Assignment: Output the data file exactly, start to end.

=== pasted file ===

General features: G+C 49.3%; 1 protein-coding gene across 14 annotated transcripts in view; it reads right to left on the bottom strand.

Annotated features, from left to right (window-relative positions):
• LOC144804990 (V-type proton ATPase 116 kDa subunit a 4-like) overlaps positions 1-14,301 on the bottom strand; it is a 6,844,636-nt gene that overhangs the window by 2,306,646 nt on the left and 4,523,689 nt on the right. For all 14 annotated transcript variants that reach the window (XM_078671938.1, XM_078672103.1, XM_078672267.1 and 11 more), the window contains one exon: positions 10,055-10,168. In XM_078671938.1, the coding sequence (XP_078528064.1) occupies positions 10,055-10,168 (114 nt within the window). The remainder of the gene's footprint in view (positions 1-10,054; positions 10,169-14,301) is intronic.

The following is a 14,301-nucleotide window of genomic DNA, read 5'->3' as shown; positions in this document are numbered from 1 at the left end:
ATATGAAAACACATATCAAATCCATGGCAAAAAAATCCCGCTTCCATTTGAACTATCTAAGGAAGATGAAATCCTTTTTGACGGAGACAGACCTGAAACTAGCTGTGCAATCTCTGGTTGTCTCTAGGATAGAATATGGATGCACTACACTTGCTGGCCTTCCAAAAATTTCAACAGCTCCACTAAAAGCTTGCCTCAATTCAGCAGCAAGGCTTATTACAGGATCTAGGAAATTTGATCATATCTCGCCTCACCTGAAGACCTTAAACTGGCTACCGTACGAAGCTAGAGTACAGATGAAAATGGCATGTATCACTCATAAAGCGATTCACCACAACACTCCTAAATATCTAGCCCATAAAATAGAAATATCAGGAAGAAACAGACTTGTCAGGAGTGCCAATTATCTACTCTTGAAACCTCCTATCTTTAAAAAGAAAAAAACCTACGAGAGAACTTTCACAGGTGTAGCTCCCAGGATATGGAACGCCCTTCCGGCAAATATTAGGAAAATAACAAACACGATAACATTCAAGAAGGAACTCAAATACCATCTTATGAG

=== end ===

General features: G+C 49.3%; 1 protein-coding gene across 14 annotated transcripts in view; it reads right to left on the bottom strand.

Annotated features, from left to right (window-relative positions):
• LOC144804990 (V-type proton ATPase 116 kDa subunit a 4-like) overlaps positions 1-14,301 on the bottom strand; it is a 6,844,636-nt gene that overhangs the window by 2,306,646 nt on the left and 4,523,689 nt on the right. For all 14 annotated transcript variants that reach the window (XM_078671938.1, XM_078672103.1, XM_078672267.1 and 11 more), the window contains one exon: positions 10,055-10,168. In XM_078671938.1, the coding sequence (XP_078528064.1) occupies positions 10,055-10,168 (114 nt within the window). The remainder of the gene's footprint in view (positions 1-10,054; positions 10,169-14,301) is intronic.

The following is a 14,301-nucleotide window of genomic DNA, read 5'->3' as shown; positions in this document are numbered from 1 at the left end:
ATATGAAAACACATATCAAATCCATGGCAAAAAAATCCCGCTTCCATTTGAACTATCTAAGGAAGATGAAATCCTTTTTGACGGAGACAGACCTGAAACTAGCTGTGCAATCTCTGGTTGTCTCTAGGATAGAATATGGATGCACTACACTTGCTGGCCTTCCAAAAATTTCAACAGCTCCACTAAAAGCTTGCCTCAATTCAGCAGCAAGGCTTATTACAGGATCTAGGAAATTTGATCATATCTCGCCTCACCTGAAGACCTTAAACTGGCTACCGTACGAAGCTAGAGTACAGATGAAAATGGCATGTATCACTCATAAAGCGATTCACCACAACACTCCTAAATATCTAGCCCATAAAATAGAAATATCAGGAAGAAACAGACTTGTCAGGAGTGCCAATTATCTACTCTTGAAACCTCCTATCTTTAAAAAGAAAAAAACCTACGAGAGAACTTTCACAGGTGTAGCTCCCAGGATATGGAACGCCCTTCCGGCAAATATTAGGAAAATAACAAACACGATAACATTCAAGAAGGAACTCAAATACCATCTTATGAG